...without an excitation of lust, or the enjoyment of pleasure in the venereal act, no conception can probably take place. So that if an absolute rape were to be perpetrated, it is not likely she would become pregnant.

(For more on this, there's a good round-up on Guardian Science blogs)

Incidentally, the theory that a woman needed to enjoy sex in order to conceive began to fall from favour during the 18th century, at a time when the old view that women were the more "lustful" sex began to give way to the modern belief that men are perpetually horny and women are demure creatures who can take it or leave it. In Victorian times, excessive sexual desire in women was given the medical term "nymphomania" and seen as requiring treatment; these days, it lingers in an attenuated form in the belief that men want sex but women want relationships - seen, for example, in Stephen Fry's comments in 2010:

I feel sorry for straight men. The only reason women will have sex with them is that sex is the price they are willing to pay for a relationship with a man, which is what they want.

The good news for women in the older theory was that it gave men who wanted to impregnate their wives an incentive to make an effort, whereas in Victorian times a husband could just instruct his spouse to lie still and think of England ("ladies don't move"). Only whores got pleasure out of sex, it was widely assumed, a position that is, of course, the inverse of the official position among today's feminist establishment that commercial sex can by definition be pleasurable only for the customer.

By the same token, Akin's wacko belief that forced sex cannot result in pregnancy (because the body "shuts down") does at least have the benefit of being ever so slightly feminist. And yes, he is of course coming from a position of extreme anti-feminism, but the idea of a woman's body "shutting down" after rape would, were there any evidence for it, help to dispose of the highly inconvenient theory put forward some years ago by Randy Thornhill and Craig Palmer that rape can be viewed as a reproductive strategy. The idea caused a storm, largely because people who couldn't tell the difference between Ought and Is assumed that to say that rape was "natural" was somehow to condone it. It also offended against the orthodox view that rape is a crime of power, not of sex, even that "rape is not sex", a nonsensical slogan that is nevertheless endlessly repeated.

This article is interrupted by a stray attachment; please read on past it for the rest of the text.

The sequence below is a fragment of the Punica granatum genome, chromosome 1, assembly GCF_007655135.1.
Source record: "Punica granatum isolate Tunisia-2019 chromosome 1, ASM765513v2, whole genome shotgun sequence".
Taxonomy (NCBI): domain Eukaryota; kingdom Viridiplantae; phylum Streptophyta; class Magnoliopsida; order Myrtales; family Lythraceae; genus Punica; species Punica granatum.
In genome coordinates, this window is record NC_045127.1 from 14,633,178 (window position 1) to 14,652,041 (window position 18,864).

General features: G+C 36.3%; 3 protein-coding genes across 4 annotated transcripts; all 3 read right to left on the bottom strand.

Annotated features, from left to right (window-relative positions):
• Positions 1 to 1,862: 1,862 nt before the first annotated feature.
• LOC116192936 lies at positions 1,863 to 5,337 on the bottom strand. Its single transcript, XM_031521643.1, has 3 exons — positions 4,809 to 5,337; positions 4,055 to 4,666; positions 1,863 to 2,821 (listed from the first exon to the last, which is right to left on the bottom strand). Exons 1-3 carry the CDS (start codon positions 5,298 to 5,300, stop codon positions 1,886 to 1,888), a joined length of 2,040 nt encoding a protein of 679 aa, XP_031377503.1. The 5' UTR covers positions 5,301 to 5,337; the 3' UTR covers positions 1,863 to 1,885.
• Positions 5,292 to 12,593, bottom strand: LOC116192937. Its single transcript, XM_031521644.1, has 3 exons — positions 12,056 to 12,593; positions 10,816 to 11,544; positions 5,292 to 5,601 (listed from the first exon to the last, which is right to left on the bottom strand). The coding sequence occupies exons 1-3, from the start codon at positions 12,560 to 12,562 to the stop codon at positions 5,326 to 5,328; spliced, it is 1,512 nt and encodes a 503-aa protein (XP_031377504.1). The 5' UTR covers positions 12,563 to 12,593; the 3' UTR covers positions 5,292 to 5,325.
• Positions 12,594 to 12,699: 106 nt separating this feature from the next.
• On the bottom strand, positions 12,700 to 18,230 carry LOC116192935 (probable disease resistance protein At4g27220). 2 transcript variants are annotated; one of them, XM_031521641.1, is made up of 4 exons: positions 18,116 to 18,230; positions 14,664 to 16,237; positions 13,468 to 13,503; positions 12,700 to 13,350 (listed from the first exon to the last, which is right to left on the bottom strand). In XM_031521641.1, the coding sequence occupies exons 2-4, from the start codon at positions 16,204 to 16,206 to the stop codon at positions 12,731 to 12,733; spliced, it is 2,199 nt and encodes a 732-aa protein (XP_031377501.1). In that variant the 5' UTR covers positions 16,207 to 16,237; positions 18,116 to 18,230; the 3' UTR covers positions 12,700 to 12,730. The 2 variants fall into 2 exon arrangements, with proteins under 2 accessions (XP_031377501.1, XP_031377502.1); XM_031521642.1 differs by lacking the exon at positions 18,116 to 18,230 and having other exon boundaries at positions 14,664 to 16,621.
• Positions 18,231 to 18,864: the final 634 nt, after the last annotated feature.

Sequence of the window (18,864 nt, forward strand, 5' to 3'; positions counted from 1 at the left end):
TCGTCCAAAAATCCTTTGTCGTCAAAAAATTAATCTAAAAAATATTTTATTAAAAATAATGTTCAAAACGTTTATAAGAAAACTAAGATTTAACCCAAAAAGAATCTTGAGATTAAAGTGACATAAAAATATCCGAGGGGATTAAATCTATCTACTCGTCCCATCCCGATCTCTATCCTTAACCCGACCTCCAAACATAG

So what does the evidence actually say? Briefly, that Akin was wholly wrong. Not only does rape not cause a woman's body to "shut down", conception after rape might actually be more likely than conception after normal consensual sex. A 2003 paper in Human Nature by Jonathan and Tiffani Gottschall concluded, after studying the data in detail, that "per-incident rape-pregnancy rates exceed per-incident consensual pregnancy rates by a sizable margin, even before adjusting for the use of relevant forms of birth control." Indeed, a single act of rape might be more than twice as likely to make a woman pregnant as a single act of consensual sex.

Quite why that should be so was unclear. One of the Gottschalls' suggestions was that "women feel more attractive and sexy when ovulating, and unconsciously give off signals that rapists might pick up" (which sounds to me worryingly close to the "short skirt" defence) or that "rapists target attractive and healthy-looking women - both characteristics that can indicate fertility." Again, that doesn't strike me as very convincing. But this is all speculative.

To many, the Thornhill and Palmer theory that rape is a "reproductive strategy" was offensive and politically unacceptable, even if there might be evidence to support it and even though it seems to give scientific backing to radical feminist ideas of inherent male violence and female victimhood. By that token, the Akin theory ought to be a feminist one: for it asserts (though without any evidence) that, at some deep biological level, women are in control of their own fertility. Their bodies can "choose" whether or not to conceive. But if so, if pregnancy isn't something that men do to women but which women do to themselves, why should they precluded from making the conscious choices that modern science allows them? Akin seems to be asserting that nature itself (and therefore presumably God) is pro-choice. Even if he's wrong, he should at least try to be consistent.